Kuala Lumpur on a bus-A A +A
Wednesday, August 28, 2013
THREE hours after touching down at Singapore’s Changi Airport a few minutes past midnight, we had to rush back to the airport to catch our flight to Kuala Lumpur. The ETD was around 7 a.m. and our return flight to Singapore was scheduled at past 9 p.m. That means we had the whole day to explore (and learn about) Malaysia’s capital city.
The 45-minute airplane ride and the one-hour bus ride from its chaotic Low Lost Carrier Terminal (LCCT) Airport to Kuala Lumpur Central District already took up some of the minutes of our visit. But the air-conditioned bus ride was comfortable and afforded us a view of the calmer, countryside ambience of the country. For an architect, the first observation I made was that there were a lot of housing developments in these areas, especially as we were approaching the central district.
Upon arrival at the city’s central train station, the group had a quick lunch and then booked a hop-on hop-off tour of the city. This was actually the most effective way to make most of the few hours remaining of our stay in this bustling city. We were lucky to have a double-deck bus which had an open deck on the top. This made it easier to take photos of the scenes around us as we passed by them.
The tour had 23 stops, which consisted of visits to the city’s notable buildings, monuments, districts and parks. Kuala Lumpur is a progressive city indeed with wide roads and expressways, beautiful open and green spaces and yes, good-looking architecture. Yes, their tall buildings are reflective of contemporary design, but the one thing that amazes me about them is that its architects seem to make it a point to inject local culture and history into them. Their heritage buildings and districts are also well-integrated into the modern urban landscape. One would see majestic mosques and government buildings standing harmoniously with tall, glass-faced skyscrapers.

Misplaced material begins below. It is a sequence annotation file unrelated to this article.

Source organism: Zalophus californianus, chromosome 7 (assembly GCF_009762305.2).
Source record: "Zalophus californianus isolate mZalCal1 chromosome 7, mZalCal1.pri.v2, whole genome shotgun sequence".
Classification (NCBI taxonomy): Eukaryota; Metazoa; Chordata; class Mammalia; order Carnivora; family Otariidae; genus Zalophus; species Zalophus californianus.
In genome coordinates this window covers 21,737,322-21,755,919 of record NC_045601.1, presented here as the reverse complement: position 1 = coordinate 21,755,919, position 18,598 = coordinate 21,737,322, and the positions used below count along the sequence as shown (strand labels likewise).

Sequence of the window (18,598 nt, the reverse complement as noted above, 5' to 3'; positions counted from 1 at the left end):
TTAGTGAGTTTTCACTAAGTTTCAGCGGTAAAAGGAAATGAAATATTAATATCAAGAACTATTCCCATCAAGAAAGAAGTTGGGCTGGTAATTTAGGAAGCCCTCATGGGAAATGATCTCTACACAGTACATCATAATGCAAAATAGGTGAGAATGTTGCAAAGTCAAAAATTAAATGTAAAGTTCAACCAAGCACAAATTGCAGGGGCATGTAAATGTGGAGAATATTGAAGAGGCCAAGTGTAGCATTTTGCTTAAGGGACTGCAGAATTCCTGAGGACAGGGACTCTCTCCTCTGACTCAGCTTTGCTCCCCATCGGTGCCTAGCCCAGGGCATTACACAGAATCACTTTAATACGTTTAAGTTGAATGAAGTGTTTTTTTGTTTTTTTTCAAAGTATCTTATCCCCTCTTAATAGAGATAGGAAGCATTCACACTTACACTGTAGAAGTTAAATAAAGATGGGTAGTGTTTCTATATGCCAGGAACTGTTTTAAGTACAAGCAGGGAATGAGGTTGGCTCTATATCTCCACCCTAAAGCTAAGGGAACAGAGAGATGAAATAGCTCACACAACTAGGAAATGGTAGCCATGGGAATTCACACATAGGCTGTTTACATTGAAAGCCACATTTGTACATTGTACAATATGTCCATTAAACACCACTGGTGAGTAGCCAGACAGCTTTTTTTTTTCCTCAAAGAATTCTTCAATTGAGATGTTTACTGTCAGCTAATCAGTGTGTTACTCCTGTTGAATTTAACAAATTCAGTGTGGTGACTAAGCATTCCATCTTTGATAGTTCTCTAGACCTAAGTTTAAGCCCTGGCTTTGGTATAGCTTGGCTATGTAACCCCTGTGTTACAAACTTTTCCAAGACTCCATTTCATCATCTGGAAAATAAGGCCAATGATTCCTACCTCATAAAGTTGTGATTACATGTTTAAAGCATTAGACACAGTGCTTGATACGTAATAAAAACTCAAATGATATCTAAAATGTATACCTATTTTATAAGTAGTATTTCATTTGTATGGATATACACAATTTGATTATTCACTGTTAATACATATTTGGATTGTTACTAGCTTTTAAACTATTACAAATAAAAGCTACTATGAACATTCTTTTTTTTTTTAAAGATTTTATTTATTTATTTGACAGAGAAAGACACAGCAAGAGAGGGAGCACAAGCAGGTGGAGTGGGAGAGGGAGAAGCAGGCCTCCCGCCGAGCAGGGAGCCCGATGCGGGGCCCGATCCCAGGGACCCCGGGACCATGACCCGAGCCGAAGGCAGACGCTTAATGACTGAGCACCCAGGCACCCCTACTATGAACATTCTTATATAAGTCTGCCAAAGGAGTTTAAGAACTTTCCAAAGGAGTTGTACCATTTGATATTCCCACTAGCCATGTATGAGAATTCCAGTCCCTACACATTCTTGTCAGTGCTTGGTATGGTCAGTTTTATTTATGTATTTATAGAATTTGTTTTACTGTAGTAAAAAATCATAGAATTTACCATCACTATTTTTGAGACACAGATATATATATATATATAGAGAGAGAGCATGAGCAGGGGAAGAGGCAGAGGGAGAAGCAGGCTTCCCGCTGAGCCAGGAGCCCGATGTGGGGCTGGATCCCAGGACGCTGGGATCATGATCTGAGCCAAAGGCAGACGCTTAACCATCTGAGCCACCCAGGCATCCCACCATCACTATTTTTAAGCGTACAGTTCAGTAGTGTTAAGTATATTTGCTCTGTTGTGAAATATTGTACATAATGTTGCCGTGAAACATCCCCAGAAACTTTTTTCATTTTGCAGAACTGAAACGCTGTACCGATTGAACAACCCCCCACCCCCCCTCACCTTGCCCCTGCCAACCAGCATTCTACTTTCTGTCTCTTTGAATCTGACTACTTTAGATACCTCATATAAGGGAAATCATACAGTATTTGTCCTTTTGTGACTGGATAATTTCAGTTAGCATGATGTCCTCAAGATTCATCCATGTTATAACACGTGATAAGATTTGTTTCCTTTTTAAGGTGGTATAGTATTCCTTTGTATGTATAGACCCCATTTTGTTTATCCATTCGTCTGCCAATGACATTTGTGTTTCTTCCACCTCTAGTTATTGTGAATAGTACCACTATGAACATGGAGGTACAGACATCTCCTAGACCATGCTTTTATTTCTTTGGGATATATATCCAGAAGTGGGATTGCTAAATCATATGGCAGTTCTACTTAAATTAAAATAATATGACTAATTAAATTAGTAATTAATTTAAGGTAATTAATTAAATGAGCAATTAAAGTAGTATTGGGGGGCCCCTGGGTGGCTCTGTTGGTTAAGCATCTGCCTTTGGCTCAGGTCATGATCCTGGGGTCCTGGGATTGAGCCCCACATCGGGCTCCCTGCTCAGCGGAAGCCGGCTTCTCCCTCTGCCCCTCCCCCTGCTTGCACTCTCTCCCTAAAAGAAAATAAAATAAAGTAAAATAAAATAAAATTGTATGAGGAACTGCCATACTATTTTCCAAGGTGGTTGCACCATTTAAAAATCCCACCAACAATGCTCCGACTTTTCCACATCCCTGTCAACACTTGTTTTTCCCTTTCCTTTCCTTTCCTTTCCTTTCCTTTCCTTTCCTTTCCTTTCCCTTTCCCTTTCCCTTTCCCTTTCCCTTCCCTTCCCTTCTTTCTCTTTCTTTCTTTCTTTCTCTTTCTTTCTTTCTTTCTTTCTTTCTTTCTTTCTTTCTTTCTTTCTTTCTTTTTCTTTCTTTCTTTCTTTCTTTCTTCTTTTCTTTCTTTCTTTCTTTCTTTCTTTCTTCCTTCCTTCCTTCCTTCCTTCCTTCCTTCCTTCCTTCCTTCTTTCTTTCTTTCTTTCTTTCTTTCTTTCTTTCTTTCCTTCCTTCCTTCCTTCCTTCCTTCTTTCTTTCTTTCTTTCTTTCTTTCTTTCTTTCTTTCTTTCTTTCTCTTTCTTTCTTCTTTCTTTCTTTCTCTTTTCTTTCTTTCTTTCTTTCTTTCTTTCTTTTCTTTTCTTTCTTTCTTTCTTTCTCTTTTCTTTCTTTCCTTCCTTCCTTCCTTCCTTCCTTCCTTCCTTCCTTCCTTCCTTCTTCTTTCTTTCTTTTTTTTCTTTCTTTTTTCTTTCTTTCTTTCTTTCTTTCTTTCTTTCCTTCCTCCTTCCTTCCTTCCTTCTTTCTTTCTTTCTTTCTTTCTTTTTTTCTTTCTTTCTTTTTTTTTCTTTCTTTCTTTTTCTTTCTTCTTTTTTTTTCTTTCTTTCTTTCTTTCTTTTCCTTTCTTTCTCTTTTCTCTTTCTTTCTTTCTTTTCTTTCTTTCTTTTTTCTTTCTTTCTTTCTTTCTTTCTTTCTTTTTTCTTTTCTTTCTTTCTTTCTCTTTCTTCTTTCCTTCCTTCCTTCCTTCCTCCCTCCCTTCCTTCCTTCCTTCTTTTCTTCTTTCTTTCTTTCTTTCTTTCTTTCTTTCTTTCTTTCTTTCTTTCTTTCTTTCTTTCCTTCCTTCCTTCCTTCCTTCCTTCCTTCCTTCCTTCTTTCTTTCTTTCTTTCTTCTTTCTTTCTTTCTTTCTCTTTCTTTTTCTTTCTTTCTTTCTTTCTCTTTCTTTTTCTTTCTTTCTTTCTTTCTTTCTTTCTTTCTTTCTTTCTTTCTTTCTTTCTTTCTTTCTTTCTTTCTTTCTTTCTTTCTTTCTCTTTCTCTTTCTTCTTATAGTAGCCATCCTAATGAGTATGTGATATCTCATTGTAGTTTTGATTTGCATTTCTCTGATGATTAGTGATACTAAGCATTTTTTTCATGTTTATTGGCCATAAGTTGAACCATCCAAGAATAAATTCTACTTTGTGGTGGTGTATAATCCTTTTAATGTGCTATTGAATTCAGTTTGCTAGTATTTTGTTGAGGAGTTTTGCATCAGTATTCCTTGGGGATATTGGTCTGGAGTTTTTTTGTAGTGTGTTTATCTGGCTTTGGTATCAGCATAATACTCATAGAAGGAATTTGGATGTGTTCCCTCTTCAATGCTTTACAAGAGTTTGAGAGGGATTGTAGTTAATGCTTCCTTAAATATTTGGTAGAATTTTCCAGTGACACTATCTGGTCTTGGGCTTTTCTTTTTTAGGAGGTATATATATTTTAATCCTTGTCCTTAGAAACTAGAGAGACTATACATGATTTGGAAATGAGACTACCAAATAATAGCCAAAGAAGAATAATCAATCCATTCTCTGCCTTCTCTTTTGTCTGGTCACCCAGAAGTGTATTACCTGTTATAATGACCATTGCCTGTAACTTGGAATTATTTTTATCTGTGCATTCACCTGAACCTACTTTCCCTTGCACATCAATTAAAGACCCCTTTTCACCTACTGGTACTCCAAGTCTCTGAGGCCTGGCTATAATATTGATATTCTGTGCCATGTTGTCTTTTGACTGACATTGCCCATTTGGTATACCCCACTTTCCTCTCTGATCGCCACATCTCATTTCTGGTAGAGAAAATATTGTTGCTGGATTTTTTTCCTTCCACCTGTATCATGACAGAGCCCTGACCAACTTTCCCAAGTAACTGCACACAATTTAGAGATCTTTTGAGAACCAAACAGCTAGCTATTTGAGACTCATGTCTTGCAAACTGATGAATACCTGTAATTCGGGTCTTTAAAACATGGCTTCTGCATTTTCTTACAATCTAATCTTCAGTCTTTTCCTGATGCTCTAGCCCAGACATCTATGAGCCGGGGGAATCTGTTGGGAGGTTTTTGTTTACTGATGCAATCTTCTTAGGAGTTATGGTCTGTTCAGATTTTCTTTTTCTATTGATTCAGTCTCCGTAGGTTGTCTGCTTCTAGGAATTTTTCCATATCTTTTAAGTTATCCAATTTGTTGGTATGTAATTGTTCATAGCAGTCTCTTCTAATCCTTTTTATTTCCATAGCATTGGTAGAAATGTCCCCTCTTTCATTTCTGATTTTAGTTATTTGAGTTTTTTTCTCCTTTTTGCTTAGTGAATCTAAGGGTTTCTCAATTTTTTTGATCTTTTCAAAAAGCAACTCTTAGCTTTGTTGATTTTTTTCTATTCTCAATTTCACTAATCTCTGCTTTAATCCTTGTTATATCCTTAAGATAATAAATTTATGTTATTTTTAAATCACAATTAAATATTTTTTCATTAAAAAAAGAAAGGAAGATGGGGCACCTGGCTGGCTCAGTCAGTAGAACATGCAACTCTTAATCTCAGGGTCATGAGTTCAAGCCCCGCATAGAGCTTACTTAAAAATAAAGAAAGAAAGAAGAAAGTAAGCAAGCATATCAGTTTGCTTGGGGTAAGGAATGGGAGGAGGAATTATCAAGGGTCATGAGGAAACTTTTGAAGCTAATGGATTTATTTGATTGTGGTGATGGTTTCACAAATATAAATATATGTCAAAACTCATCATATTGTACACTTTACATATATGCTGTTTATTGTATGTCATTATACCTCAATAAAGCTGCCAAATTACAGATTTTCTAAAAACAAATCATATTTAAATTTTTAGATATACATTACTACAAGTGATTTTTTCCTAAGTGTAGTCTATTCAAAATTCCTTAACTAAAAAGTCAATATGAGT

Of course, a sojourn to Malaysia’s capital city won’t be complete without a visit to its most important and distinguishable architectural landmark, the Petronas Twin Towers. Standing at 452 meters, the 88-storey structures took away the title of “tallest building in the world” from the Sears Tower in the United States in 1998.
Designed by Argentine-American architect Cesar Pelli, it was featured in the movie “Entrapment” which starred Sean Connery and Catherine Zeta-Jones.
True to the seemingly dominating motif of modern buildings in the city, Pelli designed this building as answer to the developer’s call to express the culture and heritage of Malaysia, according to the website skyscraper.org. Islamic architecture, through arabesque designs and geometric forms, wraps the building in a contemporary manner.
The plan itself is based on an eight-pointed star formed by intersecting squares. The towers, clad in curtain glass walls and stainless steel and connected by a bridge at the 41st floor, look like lustrous minarets of a mosque.
Petronas successfully acknowledged the country’s history as well as its visions for the future. This also proves how architecture, like the Sydney Opera House in Australia and the Taj Mahal in India, can carve out a solid image of a city or a country.
Looking at the map, Kuala Lumpur is nearer to the equator than Cebu, thus, the place is expected to get more brunt from the sun’s heat. But surprisingly, it was not that hot when our group was touring around. Okay, it was kind of cloudy that day, but what probably also did the trick (in minimizing urban heat) was the presence of big parks and areas covered with lots of trees. That is probably another lesson in urban planning for our local cities here.
Published in the Sun.Star Cebu newspaper on August 29, 2013.